Sandy

by Christopher Kennedy

A girl came up to me at a party. Earlier the same day Hank helped me change the fan belt in my Malibu. It was below zero, sunny in the way winter sun is painful to the eyes, and I wasn’t wearing gloves. I knew the girl from the community college where I was taking some classes. There was an easy inelegance, a loose-jointedness about her that crushed me whenever I was in proximity. I wasn’t wearing gloves, and I kept switching hands to shield my eyes from the sun and sticking the other hand inside my coat. The girl had a friend with her, another girl. I should say woman. They were both women, young women. I shouldn’t say girl. After awhile, Hank asked me to give him a tool, a wrench I think. I took my warm hand out of my coat and grabbed the wrench, placed it in his palm. I felt proud of myself, like helping Hank made it so I could say I changed the belt, when I really wasn’t much more than a bystander. The young woman and her friend both had red plastic cups of beer in their hands. “Do you know my name?” the young woman asked. I was sure I did, because we had talked a few times in an awkward group of not quite friends in the hall at school, and I had asked about her even though I was living with my girlfriend and we were talking about marriage. And she had these delicate, purple-seeming veins on her temples that made me think of the Tigris-Euphrates. I felt proud and reached my hand toward the engine to point at the belt that Hank had put on the pulley when I realized he was sitting in the car and had started the engine, just as my hand hit the fan. There was a thunk and then pain and then numbness all at the same time. I was afraid to look. I acted like nothing had happened. “Sandy,” I said. The young woman looked at her friend and then looked back at me. “No,” she said. “No?” I said. “But Hank told me….” Her face staunched. Her lips curled a bit as if they were deciding between a snarl and a spit. She and her friend turned and walked off. I finally looked at my hand. It was red except the two fingertips that had touched the fan were white and then blue then purple. I tried to think of something to say to the young woman. I liked her and thought I might leave my girlfriend for her if things had gone differently. Hank said, “She’s good as new,” and dropped the hood. I thanked him and got in the car where it was warm. I didn’t tell him about the hand. It was bad enough I’d done such a stupid thing without everyone knowing about it. Except I wanted to show the young woman my fingertips, greenish-black now like two small toads. I wanted to call out to her, but the only name I had for her was wrong.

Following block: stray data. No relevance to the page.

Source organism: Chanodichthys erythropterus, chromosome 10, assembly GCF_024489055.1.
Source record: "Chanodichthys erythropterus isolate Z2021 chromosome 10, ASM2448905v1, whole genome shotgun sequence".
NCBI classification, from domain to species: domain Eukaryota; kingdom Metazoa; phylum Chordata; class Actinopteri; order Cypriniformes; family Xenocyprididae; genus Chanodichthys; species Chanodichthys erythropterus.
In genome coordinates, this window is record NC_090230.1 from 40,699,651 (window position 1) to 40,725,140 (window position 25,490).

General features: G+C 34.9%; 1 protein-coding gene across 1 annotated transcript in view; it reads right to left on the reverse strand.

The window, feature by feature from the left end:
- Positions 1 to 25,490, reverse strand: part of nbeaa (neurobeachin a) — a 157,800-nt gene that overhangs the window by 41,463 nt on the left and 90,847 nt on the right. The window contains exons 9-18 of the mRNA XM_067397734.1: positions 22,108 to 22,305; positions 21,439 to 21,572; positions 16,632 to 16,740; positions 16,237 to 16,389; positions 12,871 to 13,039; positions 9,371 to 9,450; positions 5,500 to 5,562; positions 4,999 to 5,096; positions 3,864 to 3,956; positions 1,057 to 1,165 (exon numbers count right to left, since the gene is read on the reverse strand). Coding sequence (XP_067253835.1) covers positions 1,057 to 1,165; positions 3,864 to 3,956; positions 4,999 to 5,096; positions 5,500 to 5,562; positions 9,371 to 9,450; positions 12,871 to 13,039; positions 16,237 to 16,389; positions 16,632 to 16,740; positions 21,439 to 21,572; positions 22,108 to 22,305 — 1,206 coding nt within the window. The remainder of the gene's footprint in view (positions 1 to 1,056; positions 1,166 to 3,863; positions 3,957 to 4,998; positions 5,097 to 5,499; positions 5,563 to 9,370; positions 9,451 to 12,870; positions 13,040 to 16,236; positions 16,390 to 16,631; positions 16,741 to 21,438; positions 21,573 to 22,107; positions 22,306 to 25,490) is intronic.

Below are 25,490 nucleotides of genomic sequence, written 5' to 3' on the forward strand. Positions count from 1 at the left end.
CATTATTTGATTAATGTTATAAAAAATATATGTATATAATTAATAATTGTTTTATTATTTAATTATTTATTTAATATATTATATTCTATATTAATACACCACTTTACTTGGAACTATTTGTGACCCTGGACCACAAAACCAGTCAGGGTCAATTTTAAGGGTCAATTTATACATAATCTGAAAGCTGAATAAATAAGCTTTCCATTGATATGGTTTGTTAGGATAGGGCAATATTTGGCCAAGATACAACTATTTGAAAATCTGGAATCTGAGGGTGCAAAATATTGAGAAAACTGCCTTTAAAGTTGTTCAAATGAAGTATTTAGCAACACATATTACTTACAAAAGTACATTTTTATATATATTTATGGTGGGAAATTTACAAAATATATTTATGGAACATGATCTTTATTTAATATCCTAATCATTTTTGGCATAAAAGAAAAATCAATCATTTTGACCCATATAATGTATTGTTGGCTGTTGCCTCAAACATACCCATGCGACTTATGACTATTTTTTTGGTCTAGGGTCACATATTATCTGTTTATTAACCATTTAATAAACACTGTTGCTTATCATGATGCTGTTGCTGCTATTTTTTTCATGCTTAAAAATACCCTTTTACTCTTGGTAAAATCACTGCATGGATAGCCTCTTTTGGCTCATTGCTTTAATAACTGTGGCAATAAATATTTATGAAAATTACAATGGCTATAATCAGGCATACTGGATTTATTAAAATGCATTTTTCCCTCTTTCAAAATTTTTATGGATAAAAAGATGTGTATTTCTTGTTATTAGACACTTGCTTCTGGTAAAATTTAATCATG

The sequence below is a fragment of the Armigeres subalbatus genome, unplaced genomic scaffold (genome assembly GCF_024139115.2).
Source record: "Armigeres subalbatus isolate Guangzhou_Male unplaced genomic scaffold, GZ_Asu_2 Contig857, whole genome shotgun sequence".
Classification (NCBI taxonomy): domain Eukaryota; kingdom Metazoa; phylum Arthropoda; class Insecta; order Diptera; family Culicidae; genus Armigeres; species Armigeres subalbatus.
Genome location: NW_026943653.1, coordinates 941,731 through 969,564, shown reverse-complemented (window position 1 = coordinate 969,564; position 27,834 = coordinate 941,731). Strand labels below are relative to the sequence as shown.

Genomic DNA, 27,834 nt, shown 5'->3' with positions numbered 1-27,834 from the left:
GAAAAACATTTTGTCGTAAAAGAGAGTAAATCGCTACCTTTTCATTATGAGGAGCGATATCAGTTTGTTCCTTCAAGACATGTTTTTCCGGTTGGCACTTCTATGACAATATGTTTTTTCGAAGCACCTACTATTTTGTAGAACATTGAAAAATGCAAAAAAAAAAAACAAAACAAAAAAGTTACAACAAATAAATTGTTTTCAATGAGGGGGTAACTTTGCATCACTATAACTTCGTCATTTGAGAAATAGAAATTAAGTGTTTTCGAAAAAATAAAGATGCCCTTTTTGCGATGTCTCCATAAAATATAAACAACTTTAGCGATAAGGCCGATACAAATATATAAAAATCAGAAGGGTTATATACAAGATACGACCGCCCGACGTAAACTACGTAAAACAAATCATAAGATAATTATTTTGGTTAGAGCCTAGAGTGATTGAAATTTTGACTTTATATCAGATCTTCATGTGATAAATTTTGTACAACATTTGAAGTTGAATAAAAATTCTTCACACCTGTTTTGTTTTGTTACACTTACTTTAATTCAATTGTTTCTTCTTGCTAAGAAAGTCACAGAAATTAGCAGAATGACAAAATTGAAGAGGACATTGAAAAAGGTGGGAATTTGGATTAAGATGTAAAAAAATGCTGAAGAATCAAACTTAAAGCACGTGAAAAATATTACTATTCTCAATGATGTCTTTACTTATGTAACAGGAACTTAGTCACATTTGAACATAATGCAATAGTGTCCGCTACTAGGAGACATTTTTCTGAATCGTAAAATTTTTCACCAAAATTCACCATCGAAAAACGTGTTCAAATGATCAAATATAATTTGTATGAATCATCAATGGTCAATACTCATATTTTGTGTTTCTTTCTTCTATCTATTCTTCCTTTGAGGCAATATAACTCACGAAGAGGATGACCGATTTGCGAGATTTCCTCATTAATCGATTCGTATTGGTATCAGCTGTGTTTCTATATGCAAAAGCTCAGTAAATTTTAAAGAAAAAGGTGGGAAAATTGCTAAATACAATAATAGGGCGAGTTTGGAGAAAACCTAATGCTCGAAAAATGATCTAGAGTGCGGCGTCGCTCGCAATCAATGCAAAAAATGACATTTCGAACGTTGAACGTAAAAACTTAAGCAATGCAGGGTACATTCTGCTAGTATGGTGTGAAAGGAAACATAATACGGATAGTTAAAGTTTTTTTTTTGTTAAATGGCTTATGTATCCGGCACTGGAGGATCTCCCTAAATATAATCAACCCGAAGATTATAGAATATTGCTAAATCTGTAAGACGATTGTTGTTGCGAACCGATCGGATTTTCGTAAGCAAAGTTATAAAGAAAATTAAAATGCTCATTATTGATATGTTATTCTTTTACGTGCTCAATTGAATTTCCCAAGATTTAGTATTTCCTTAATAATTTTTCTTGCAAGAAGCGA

Christopher Kennedy is the author of four books: Ennui Prophet (BOA Editions, Ltd.), Encouragement for a Man Falling to His Death (BOA Editions, Ltd.), which received the Isabella Gardner Poetry Award in 2007, Trouble with the Machine (Low Fidelity Press), and Nietzsche’s Horse (Mitki/Mitki Press). His work has appeared in many print and on-line journals and magazines, including New York Tyrant, Ninth Letter, 5-Trope, The Threepenny Review, Slope, Mississippi Review, Ploughshares, and McSweeney’s. In 2011, he was awarded an NEA Fellowship for Poetry. He is an associate professor of English at Syracuse University where he directs the MFA Program in Creative Writing

In some of our correspondence, you wrote, “I’m trying to avoid elaborating in the story.” Can you elaborate on this idea of elaboration in compressed fiction? Because I come to fiction through poetry, I think about such things as beats and syllables and pacing most likely more than I should. But I believe in providing only the most essential details to establish a scene, and I like the logic of a piece to be as dreamlike as possible. Events are often conflated in dreams, a condition that lends itself to the type of compression short fiction demands.

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